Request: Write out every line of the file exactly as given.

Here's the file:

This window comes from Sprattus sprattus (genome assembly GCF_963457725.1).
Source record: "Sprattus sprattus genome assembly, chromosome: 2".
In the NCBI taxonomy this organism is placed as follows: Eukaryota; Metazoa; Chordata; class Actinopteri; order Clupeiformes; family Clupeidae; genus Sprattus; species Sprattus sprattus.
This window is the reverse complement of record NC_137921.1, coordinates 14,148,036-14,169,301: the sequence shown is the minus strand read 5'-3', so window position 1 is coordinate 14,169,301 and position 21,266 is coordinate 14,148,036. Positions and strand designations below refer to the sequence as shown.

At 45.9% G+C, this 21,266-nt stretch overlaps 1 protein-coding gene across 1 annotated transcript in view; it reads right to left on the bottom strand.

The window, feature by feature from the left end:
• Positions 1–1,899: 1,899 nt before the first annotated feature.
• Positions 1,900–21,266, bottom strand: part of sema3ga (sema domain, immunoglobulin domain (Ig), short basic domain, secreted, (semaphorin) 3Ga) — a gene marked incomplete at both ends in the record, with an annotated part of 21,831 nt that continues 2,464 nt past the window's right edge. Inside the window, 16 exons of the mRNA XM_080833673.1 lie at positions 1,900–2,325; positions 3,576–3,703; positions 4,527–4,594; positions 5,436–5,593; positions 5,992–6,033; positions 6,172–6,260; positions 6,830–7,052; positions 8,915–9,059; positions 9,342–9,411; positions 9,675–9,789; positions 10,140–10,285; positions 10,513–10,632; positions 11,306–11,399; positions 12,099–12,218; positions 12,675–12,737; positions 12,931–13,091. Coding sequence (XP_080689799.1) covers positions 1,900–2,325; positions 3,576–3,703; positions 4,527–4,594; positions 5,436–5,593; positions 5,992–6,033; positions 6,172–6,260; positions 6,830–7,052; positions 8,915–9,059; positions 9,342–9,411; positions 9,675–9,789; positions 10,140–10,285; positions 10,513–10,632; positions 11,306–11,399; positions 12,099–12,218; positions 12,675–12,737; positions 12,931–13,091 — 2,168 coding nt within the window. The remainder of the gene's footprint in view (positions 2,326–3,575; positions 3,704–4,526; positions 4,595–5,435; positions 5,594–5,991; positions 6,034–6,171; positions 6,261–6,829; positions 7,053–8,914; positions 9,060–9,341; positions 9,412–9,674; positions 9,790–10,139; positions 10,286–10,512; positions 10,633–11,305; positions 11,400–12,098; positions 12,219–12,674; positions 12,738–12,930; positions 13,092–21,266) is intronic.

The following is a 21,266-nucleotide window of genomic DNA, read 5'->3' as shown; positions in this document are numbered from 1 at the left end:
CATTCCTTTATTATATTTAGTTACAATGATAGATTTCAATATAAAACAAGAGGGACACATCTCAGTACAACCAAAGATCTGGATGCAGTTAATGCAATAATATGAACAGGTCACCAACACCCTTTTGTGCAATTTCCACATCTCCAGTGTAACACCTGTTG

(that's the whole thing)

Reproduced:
This window comes from Sprattus sprattus (genome assembly GCF_963457725.1).
Source record: "Sprattus sprattus genome assembly, chromosome: 2".
In the NCBI taxonomy this organism is placed as follows: Eukaryota; Metazoa; Chordata; class Actinopteri; order Clupeiformes; family Clupeidae; genus Sprattus; species Sprattus sprattus.
This window is the reverse complement of record NC_137921.1, coordinates 14,148,036-14,169,301: the sequence shown is the minus strand read 5'-3', so window position 1 is coordinate 14,169,301 and position 21,266 is coordinate 14,148,036. Positions and strand designations below refer to the sequence as shown.

At 45.9% G+C, this 21,266-nt stretch overlaps 1 protein-coding gene across 1 annotated transcript in view; it reads right to left on the bottom strand.

The window, feature by feature from the left end:
• Positions 1–1,899: 1,899 nt before the first annotated feature.
• Positions 1,900–21,266, bottom strand: part of sema3ga (sema domain, immunoglobulin domain (Ig), short basic domain, secreted, (semaphorin) 3Ga) — a gene marked incomplete at both ends in the record, with an annotated part of 21,831 nt that continues 2,464 nt past the window's right edge. Inside the window, 16 exons of the mRNA XM_080833673.1 lie at positions 1,900–2,325; positions 3,576–3,703; positions 4,527–4,594; positions 5,436–5,593; positions 5,992–6,033; positions 6,172–6,260; positions 6,830–7,052; positions 8,915–9,059; positions 9,342–9,411; positions 9,675–9,789; positions 10,140–10,285; positions 10,513–10,632; positions 11,306–11,399; positions 12,099–12,218; positions 12,675–12,737; positions 12,931–13,091. Coding sequence (XP_080689799.1) covers positions 1,900–2,325; positions 3,576–3,703; positions 4,527–4,594; positions 5,436–5,593; positions 5,992–6,033; positions 6,172–6,260; positions 6,830–7,052; positions 8,915–9,059; positions 9,342–9,411; positions 9,675–9,789; positions 10,140–10,285; positions 10,513–10,632; positions 11,306–11,399; positions 12,099–12,218; positions 12,675–12,737; positions 12,931–13,091 — 2,168 coding nt within the window. The remainder of the gene's footprint in view (positions 2,326–3,575; positions 3,704–4,526; positions 4,595–5,435; positions 5,594–5,991; positions 6,034–6,171; positions 6,261–6,829; positions 7,053–8,914; positions 9,060–9,341; positions 9,412–9,674; positions 9,790–10,139; positions 10,286–10,512; positions 10,633–11,305; positions 11,400–12,098; positions 12,219–12,674; positions 12,738–12,930; positions 13,092–21,266) is intronic.

The following is a 21,266-nucleotide window of genomic DNA, read 5'->3' as shown; positions in this document are numbered from 1 at the left end:
CATTCCTTTATTATATTTAGTTACAATGATAGATTTCAATATAAAACAAGAGGGACACATCTCAGTACAACCAAAGATCTGGATGCAGTTAATGCAATAATATGAACAGGTCACCAACACCCTTTTGTGCAATTTCCACATCTCCAGTGTAACACCTGTTG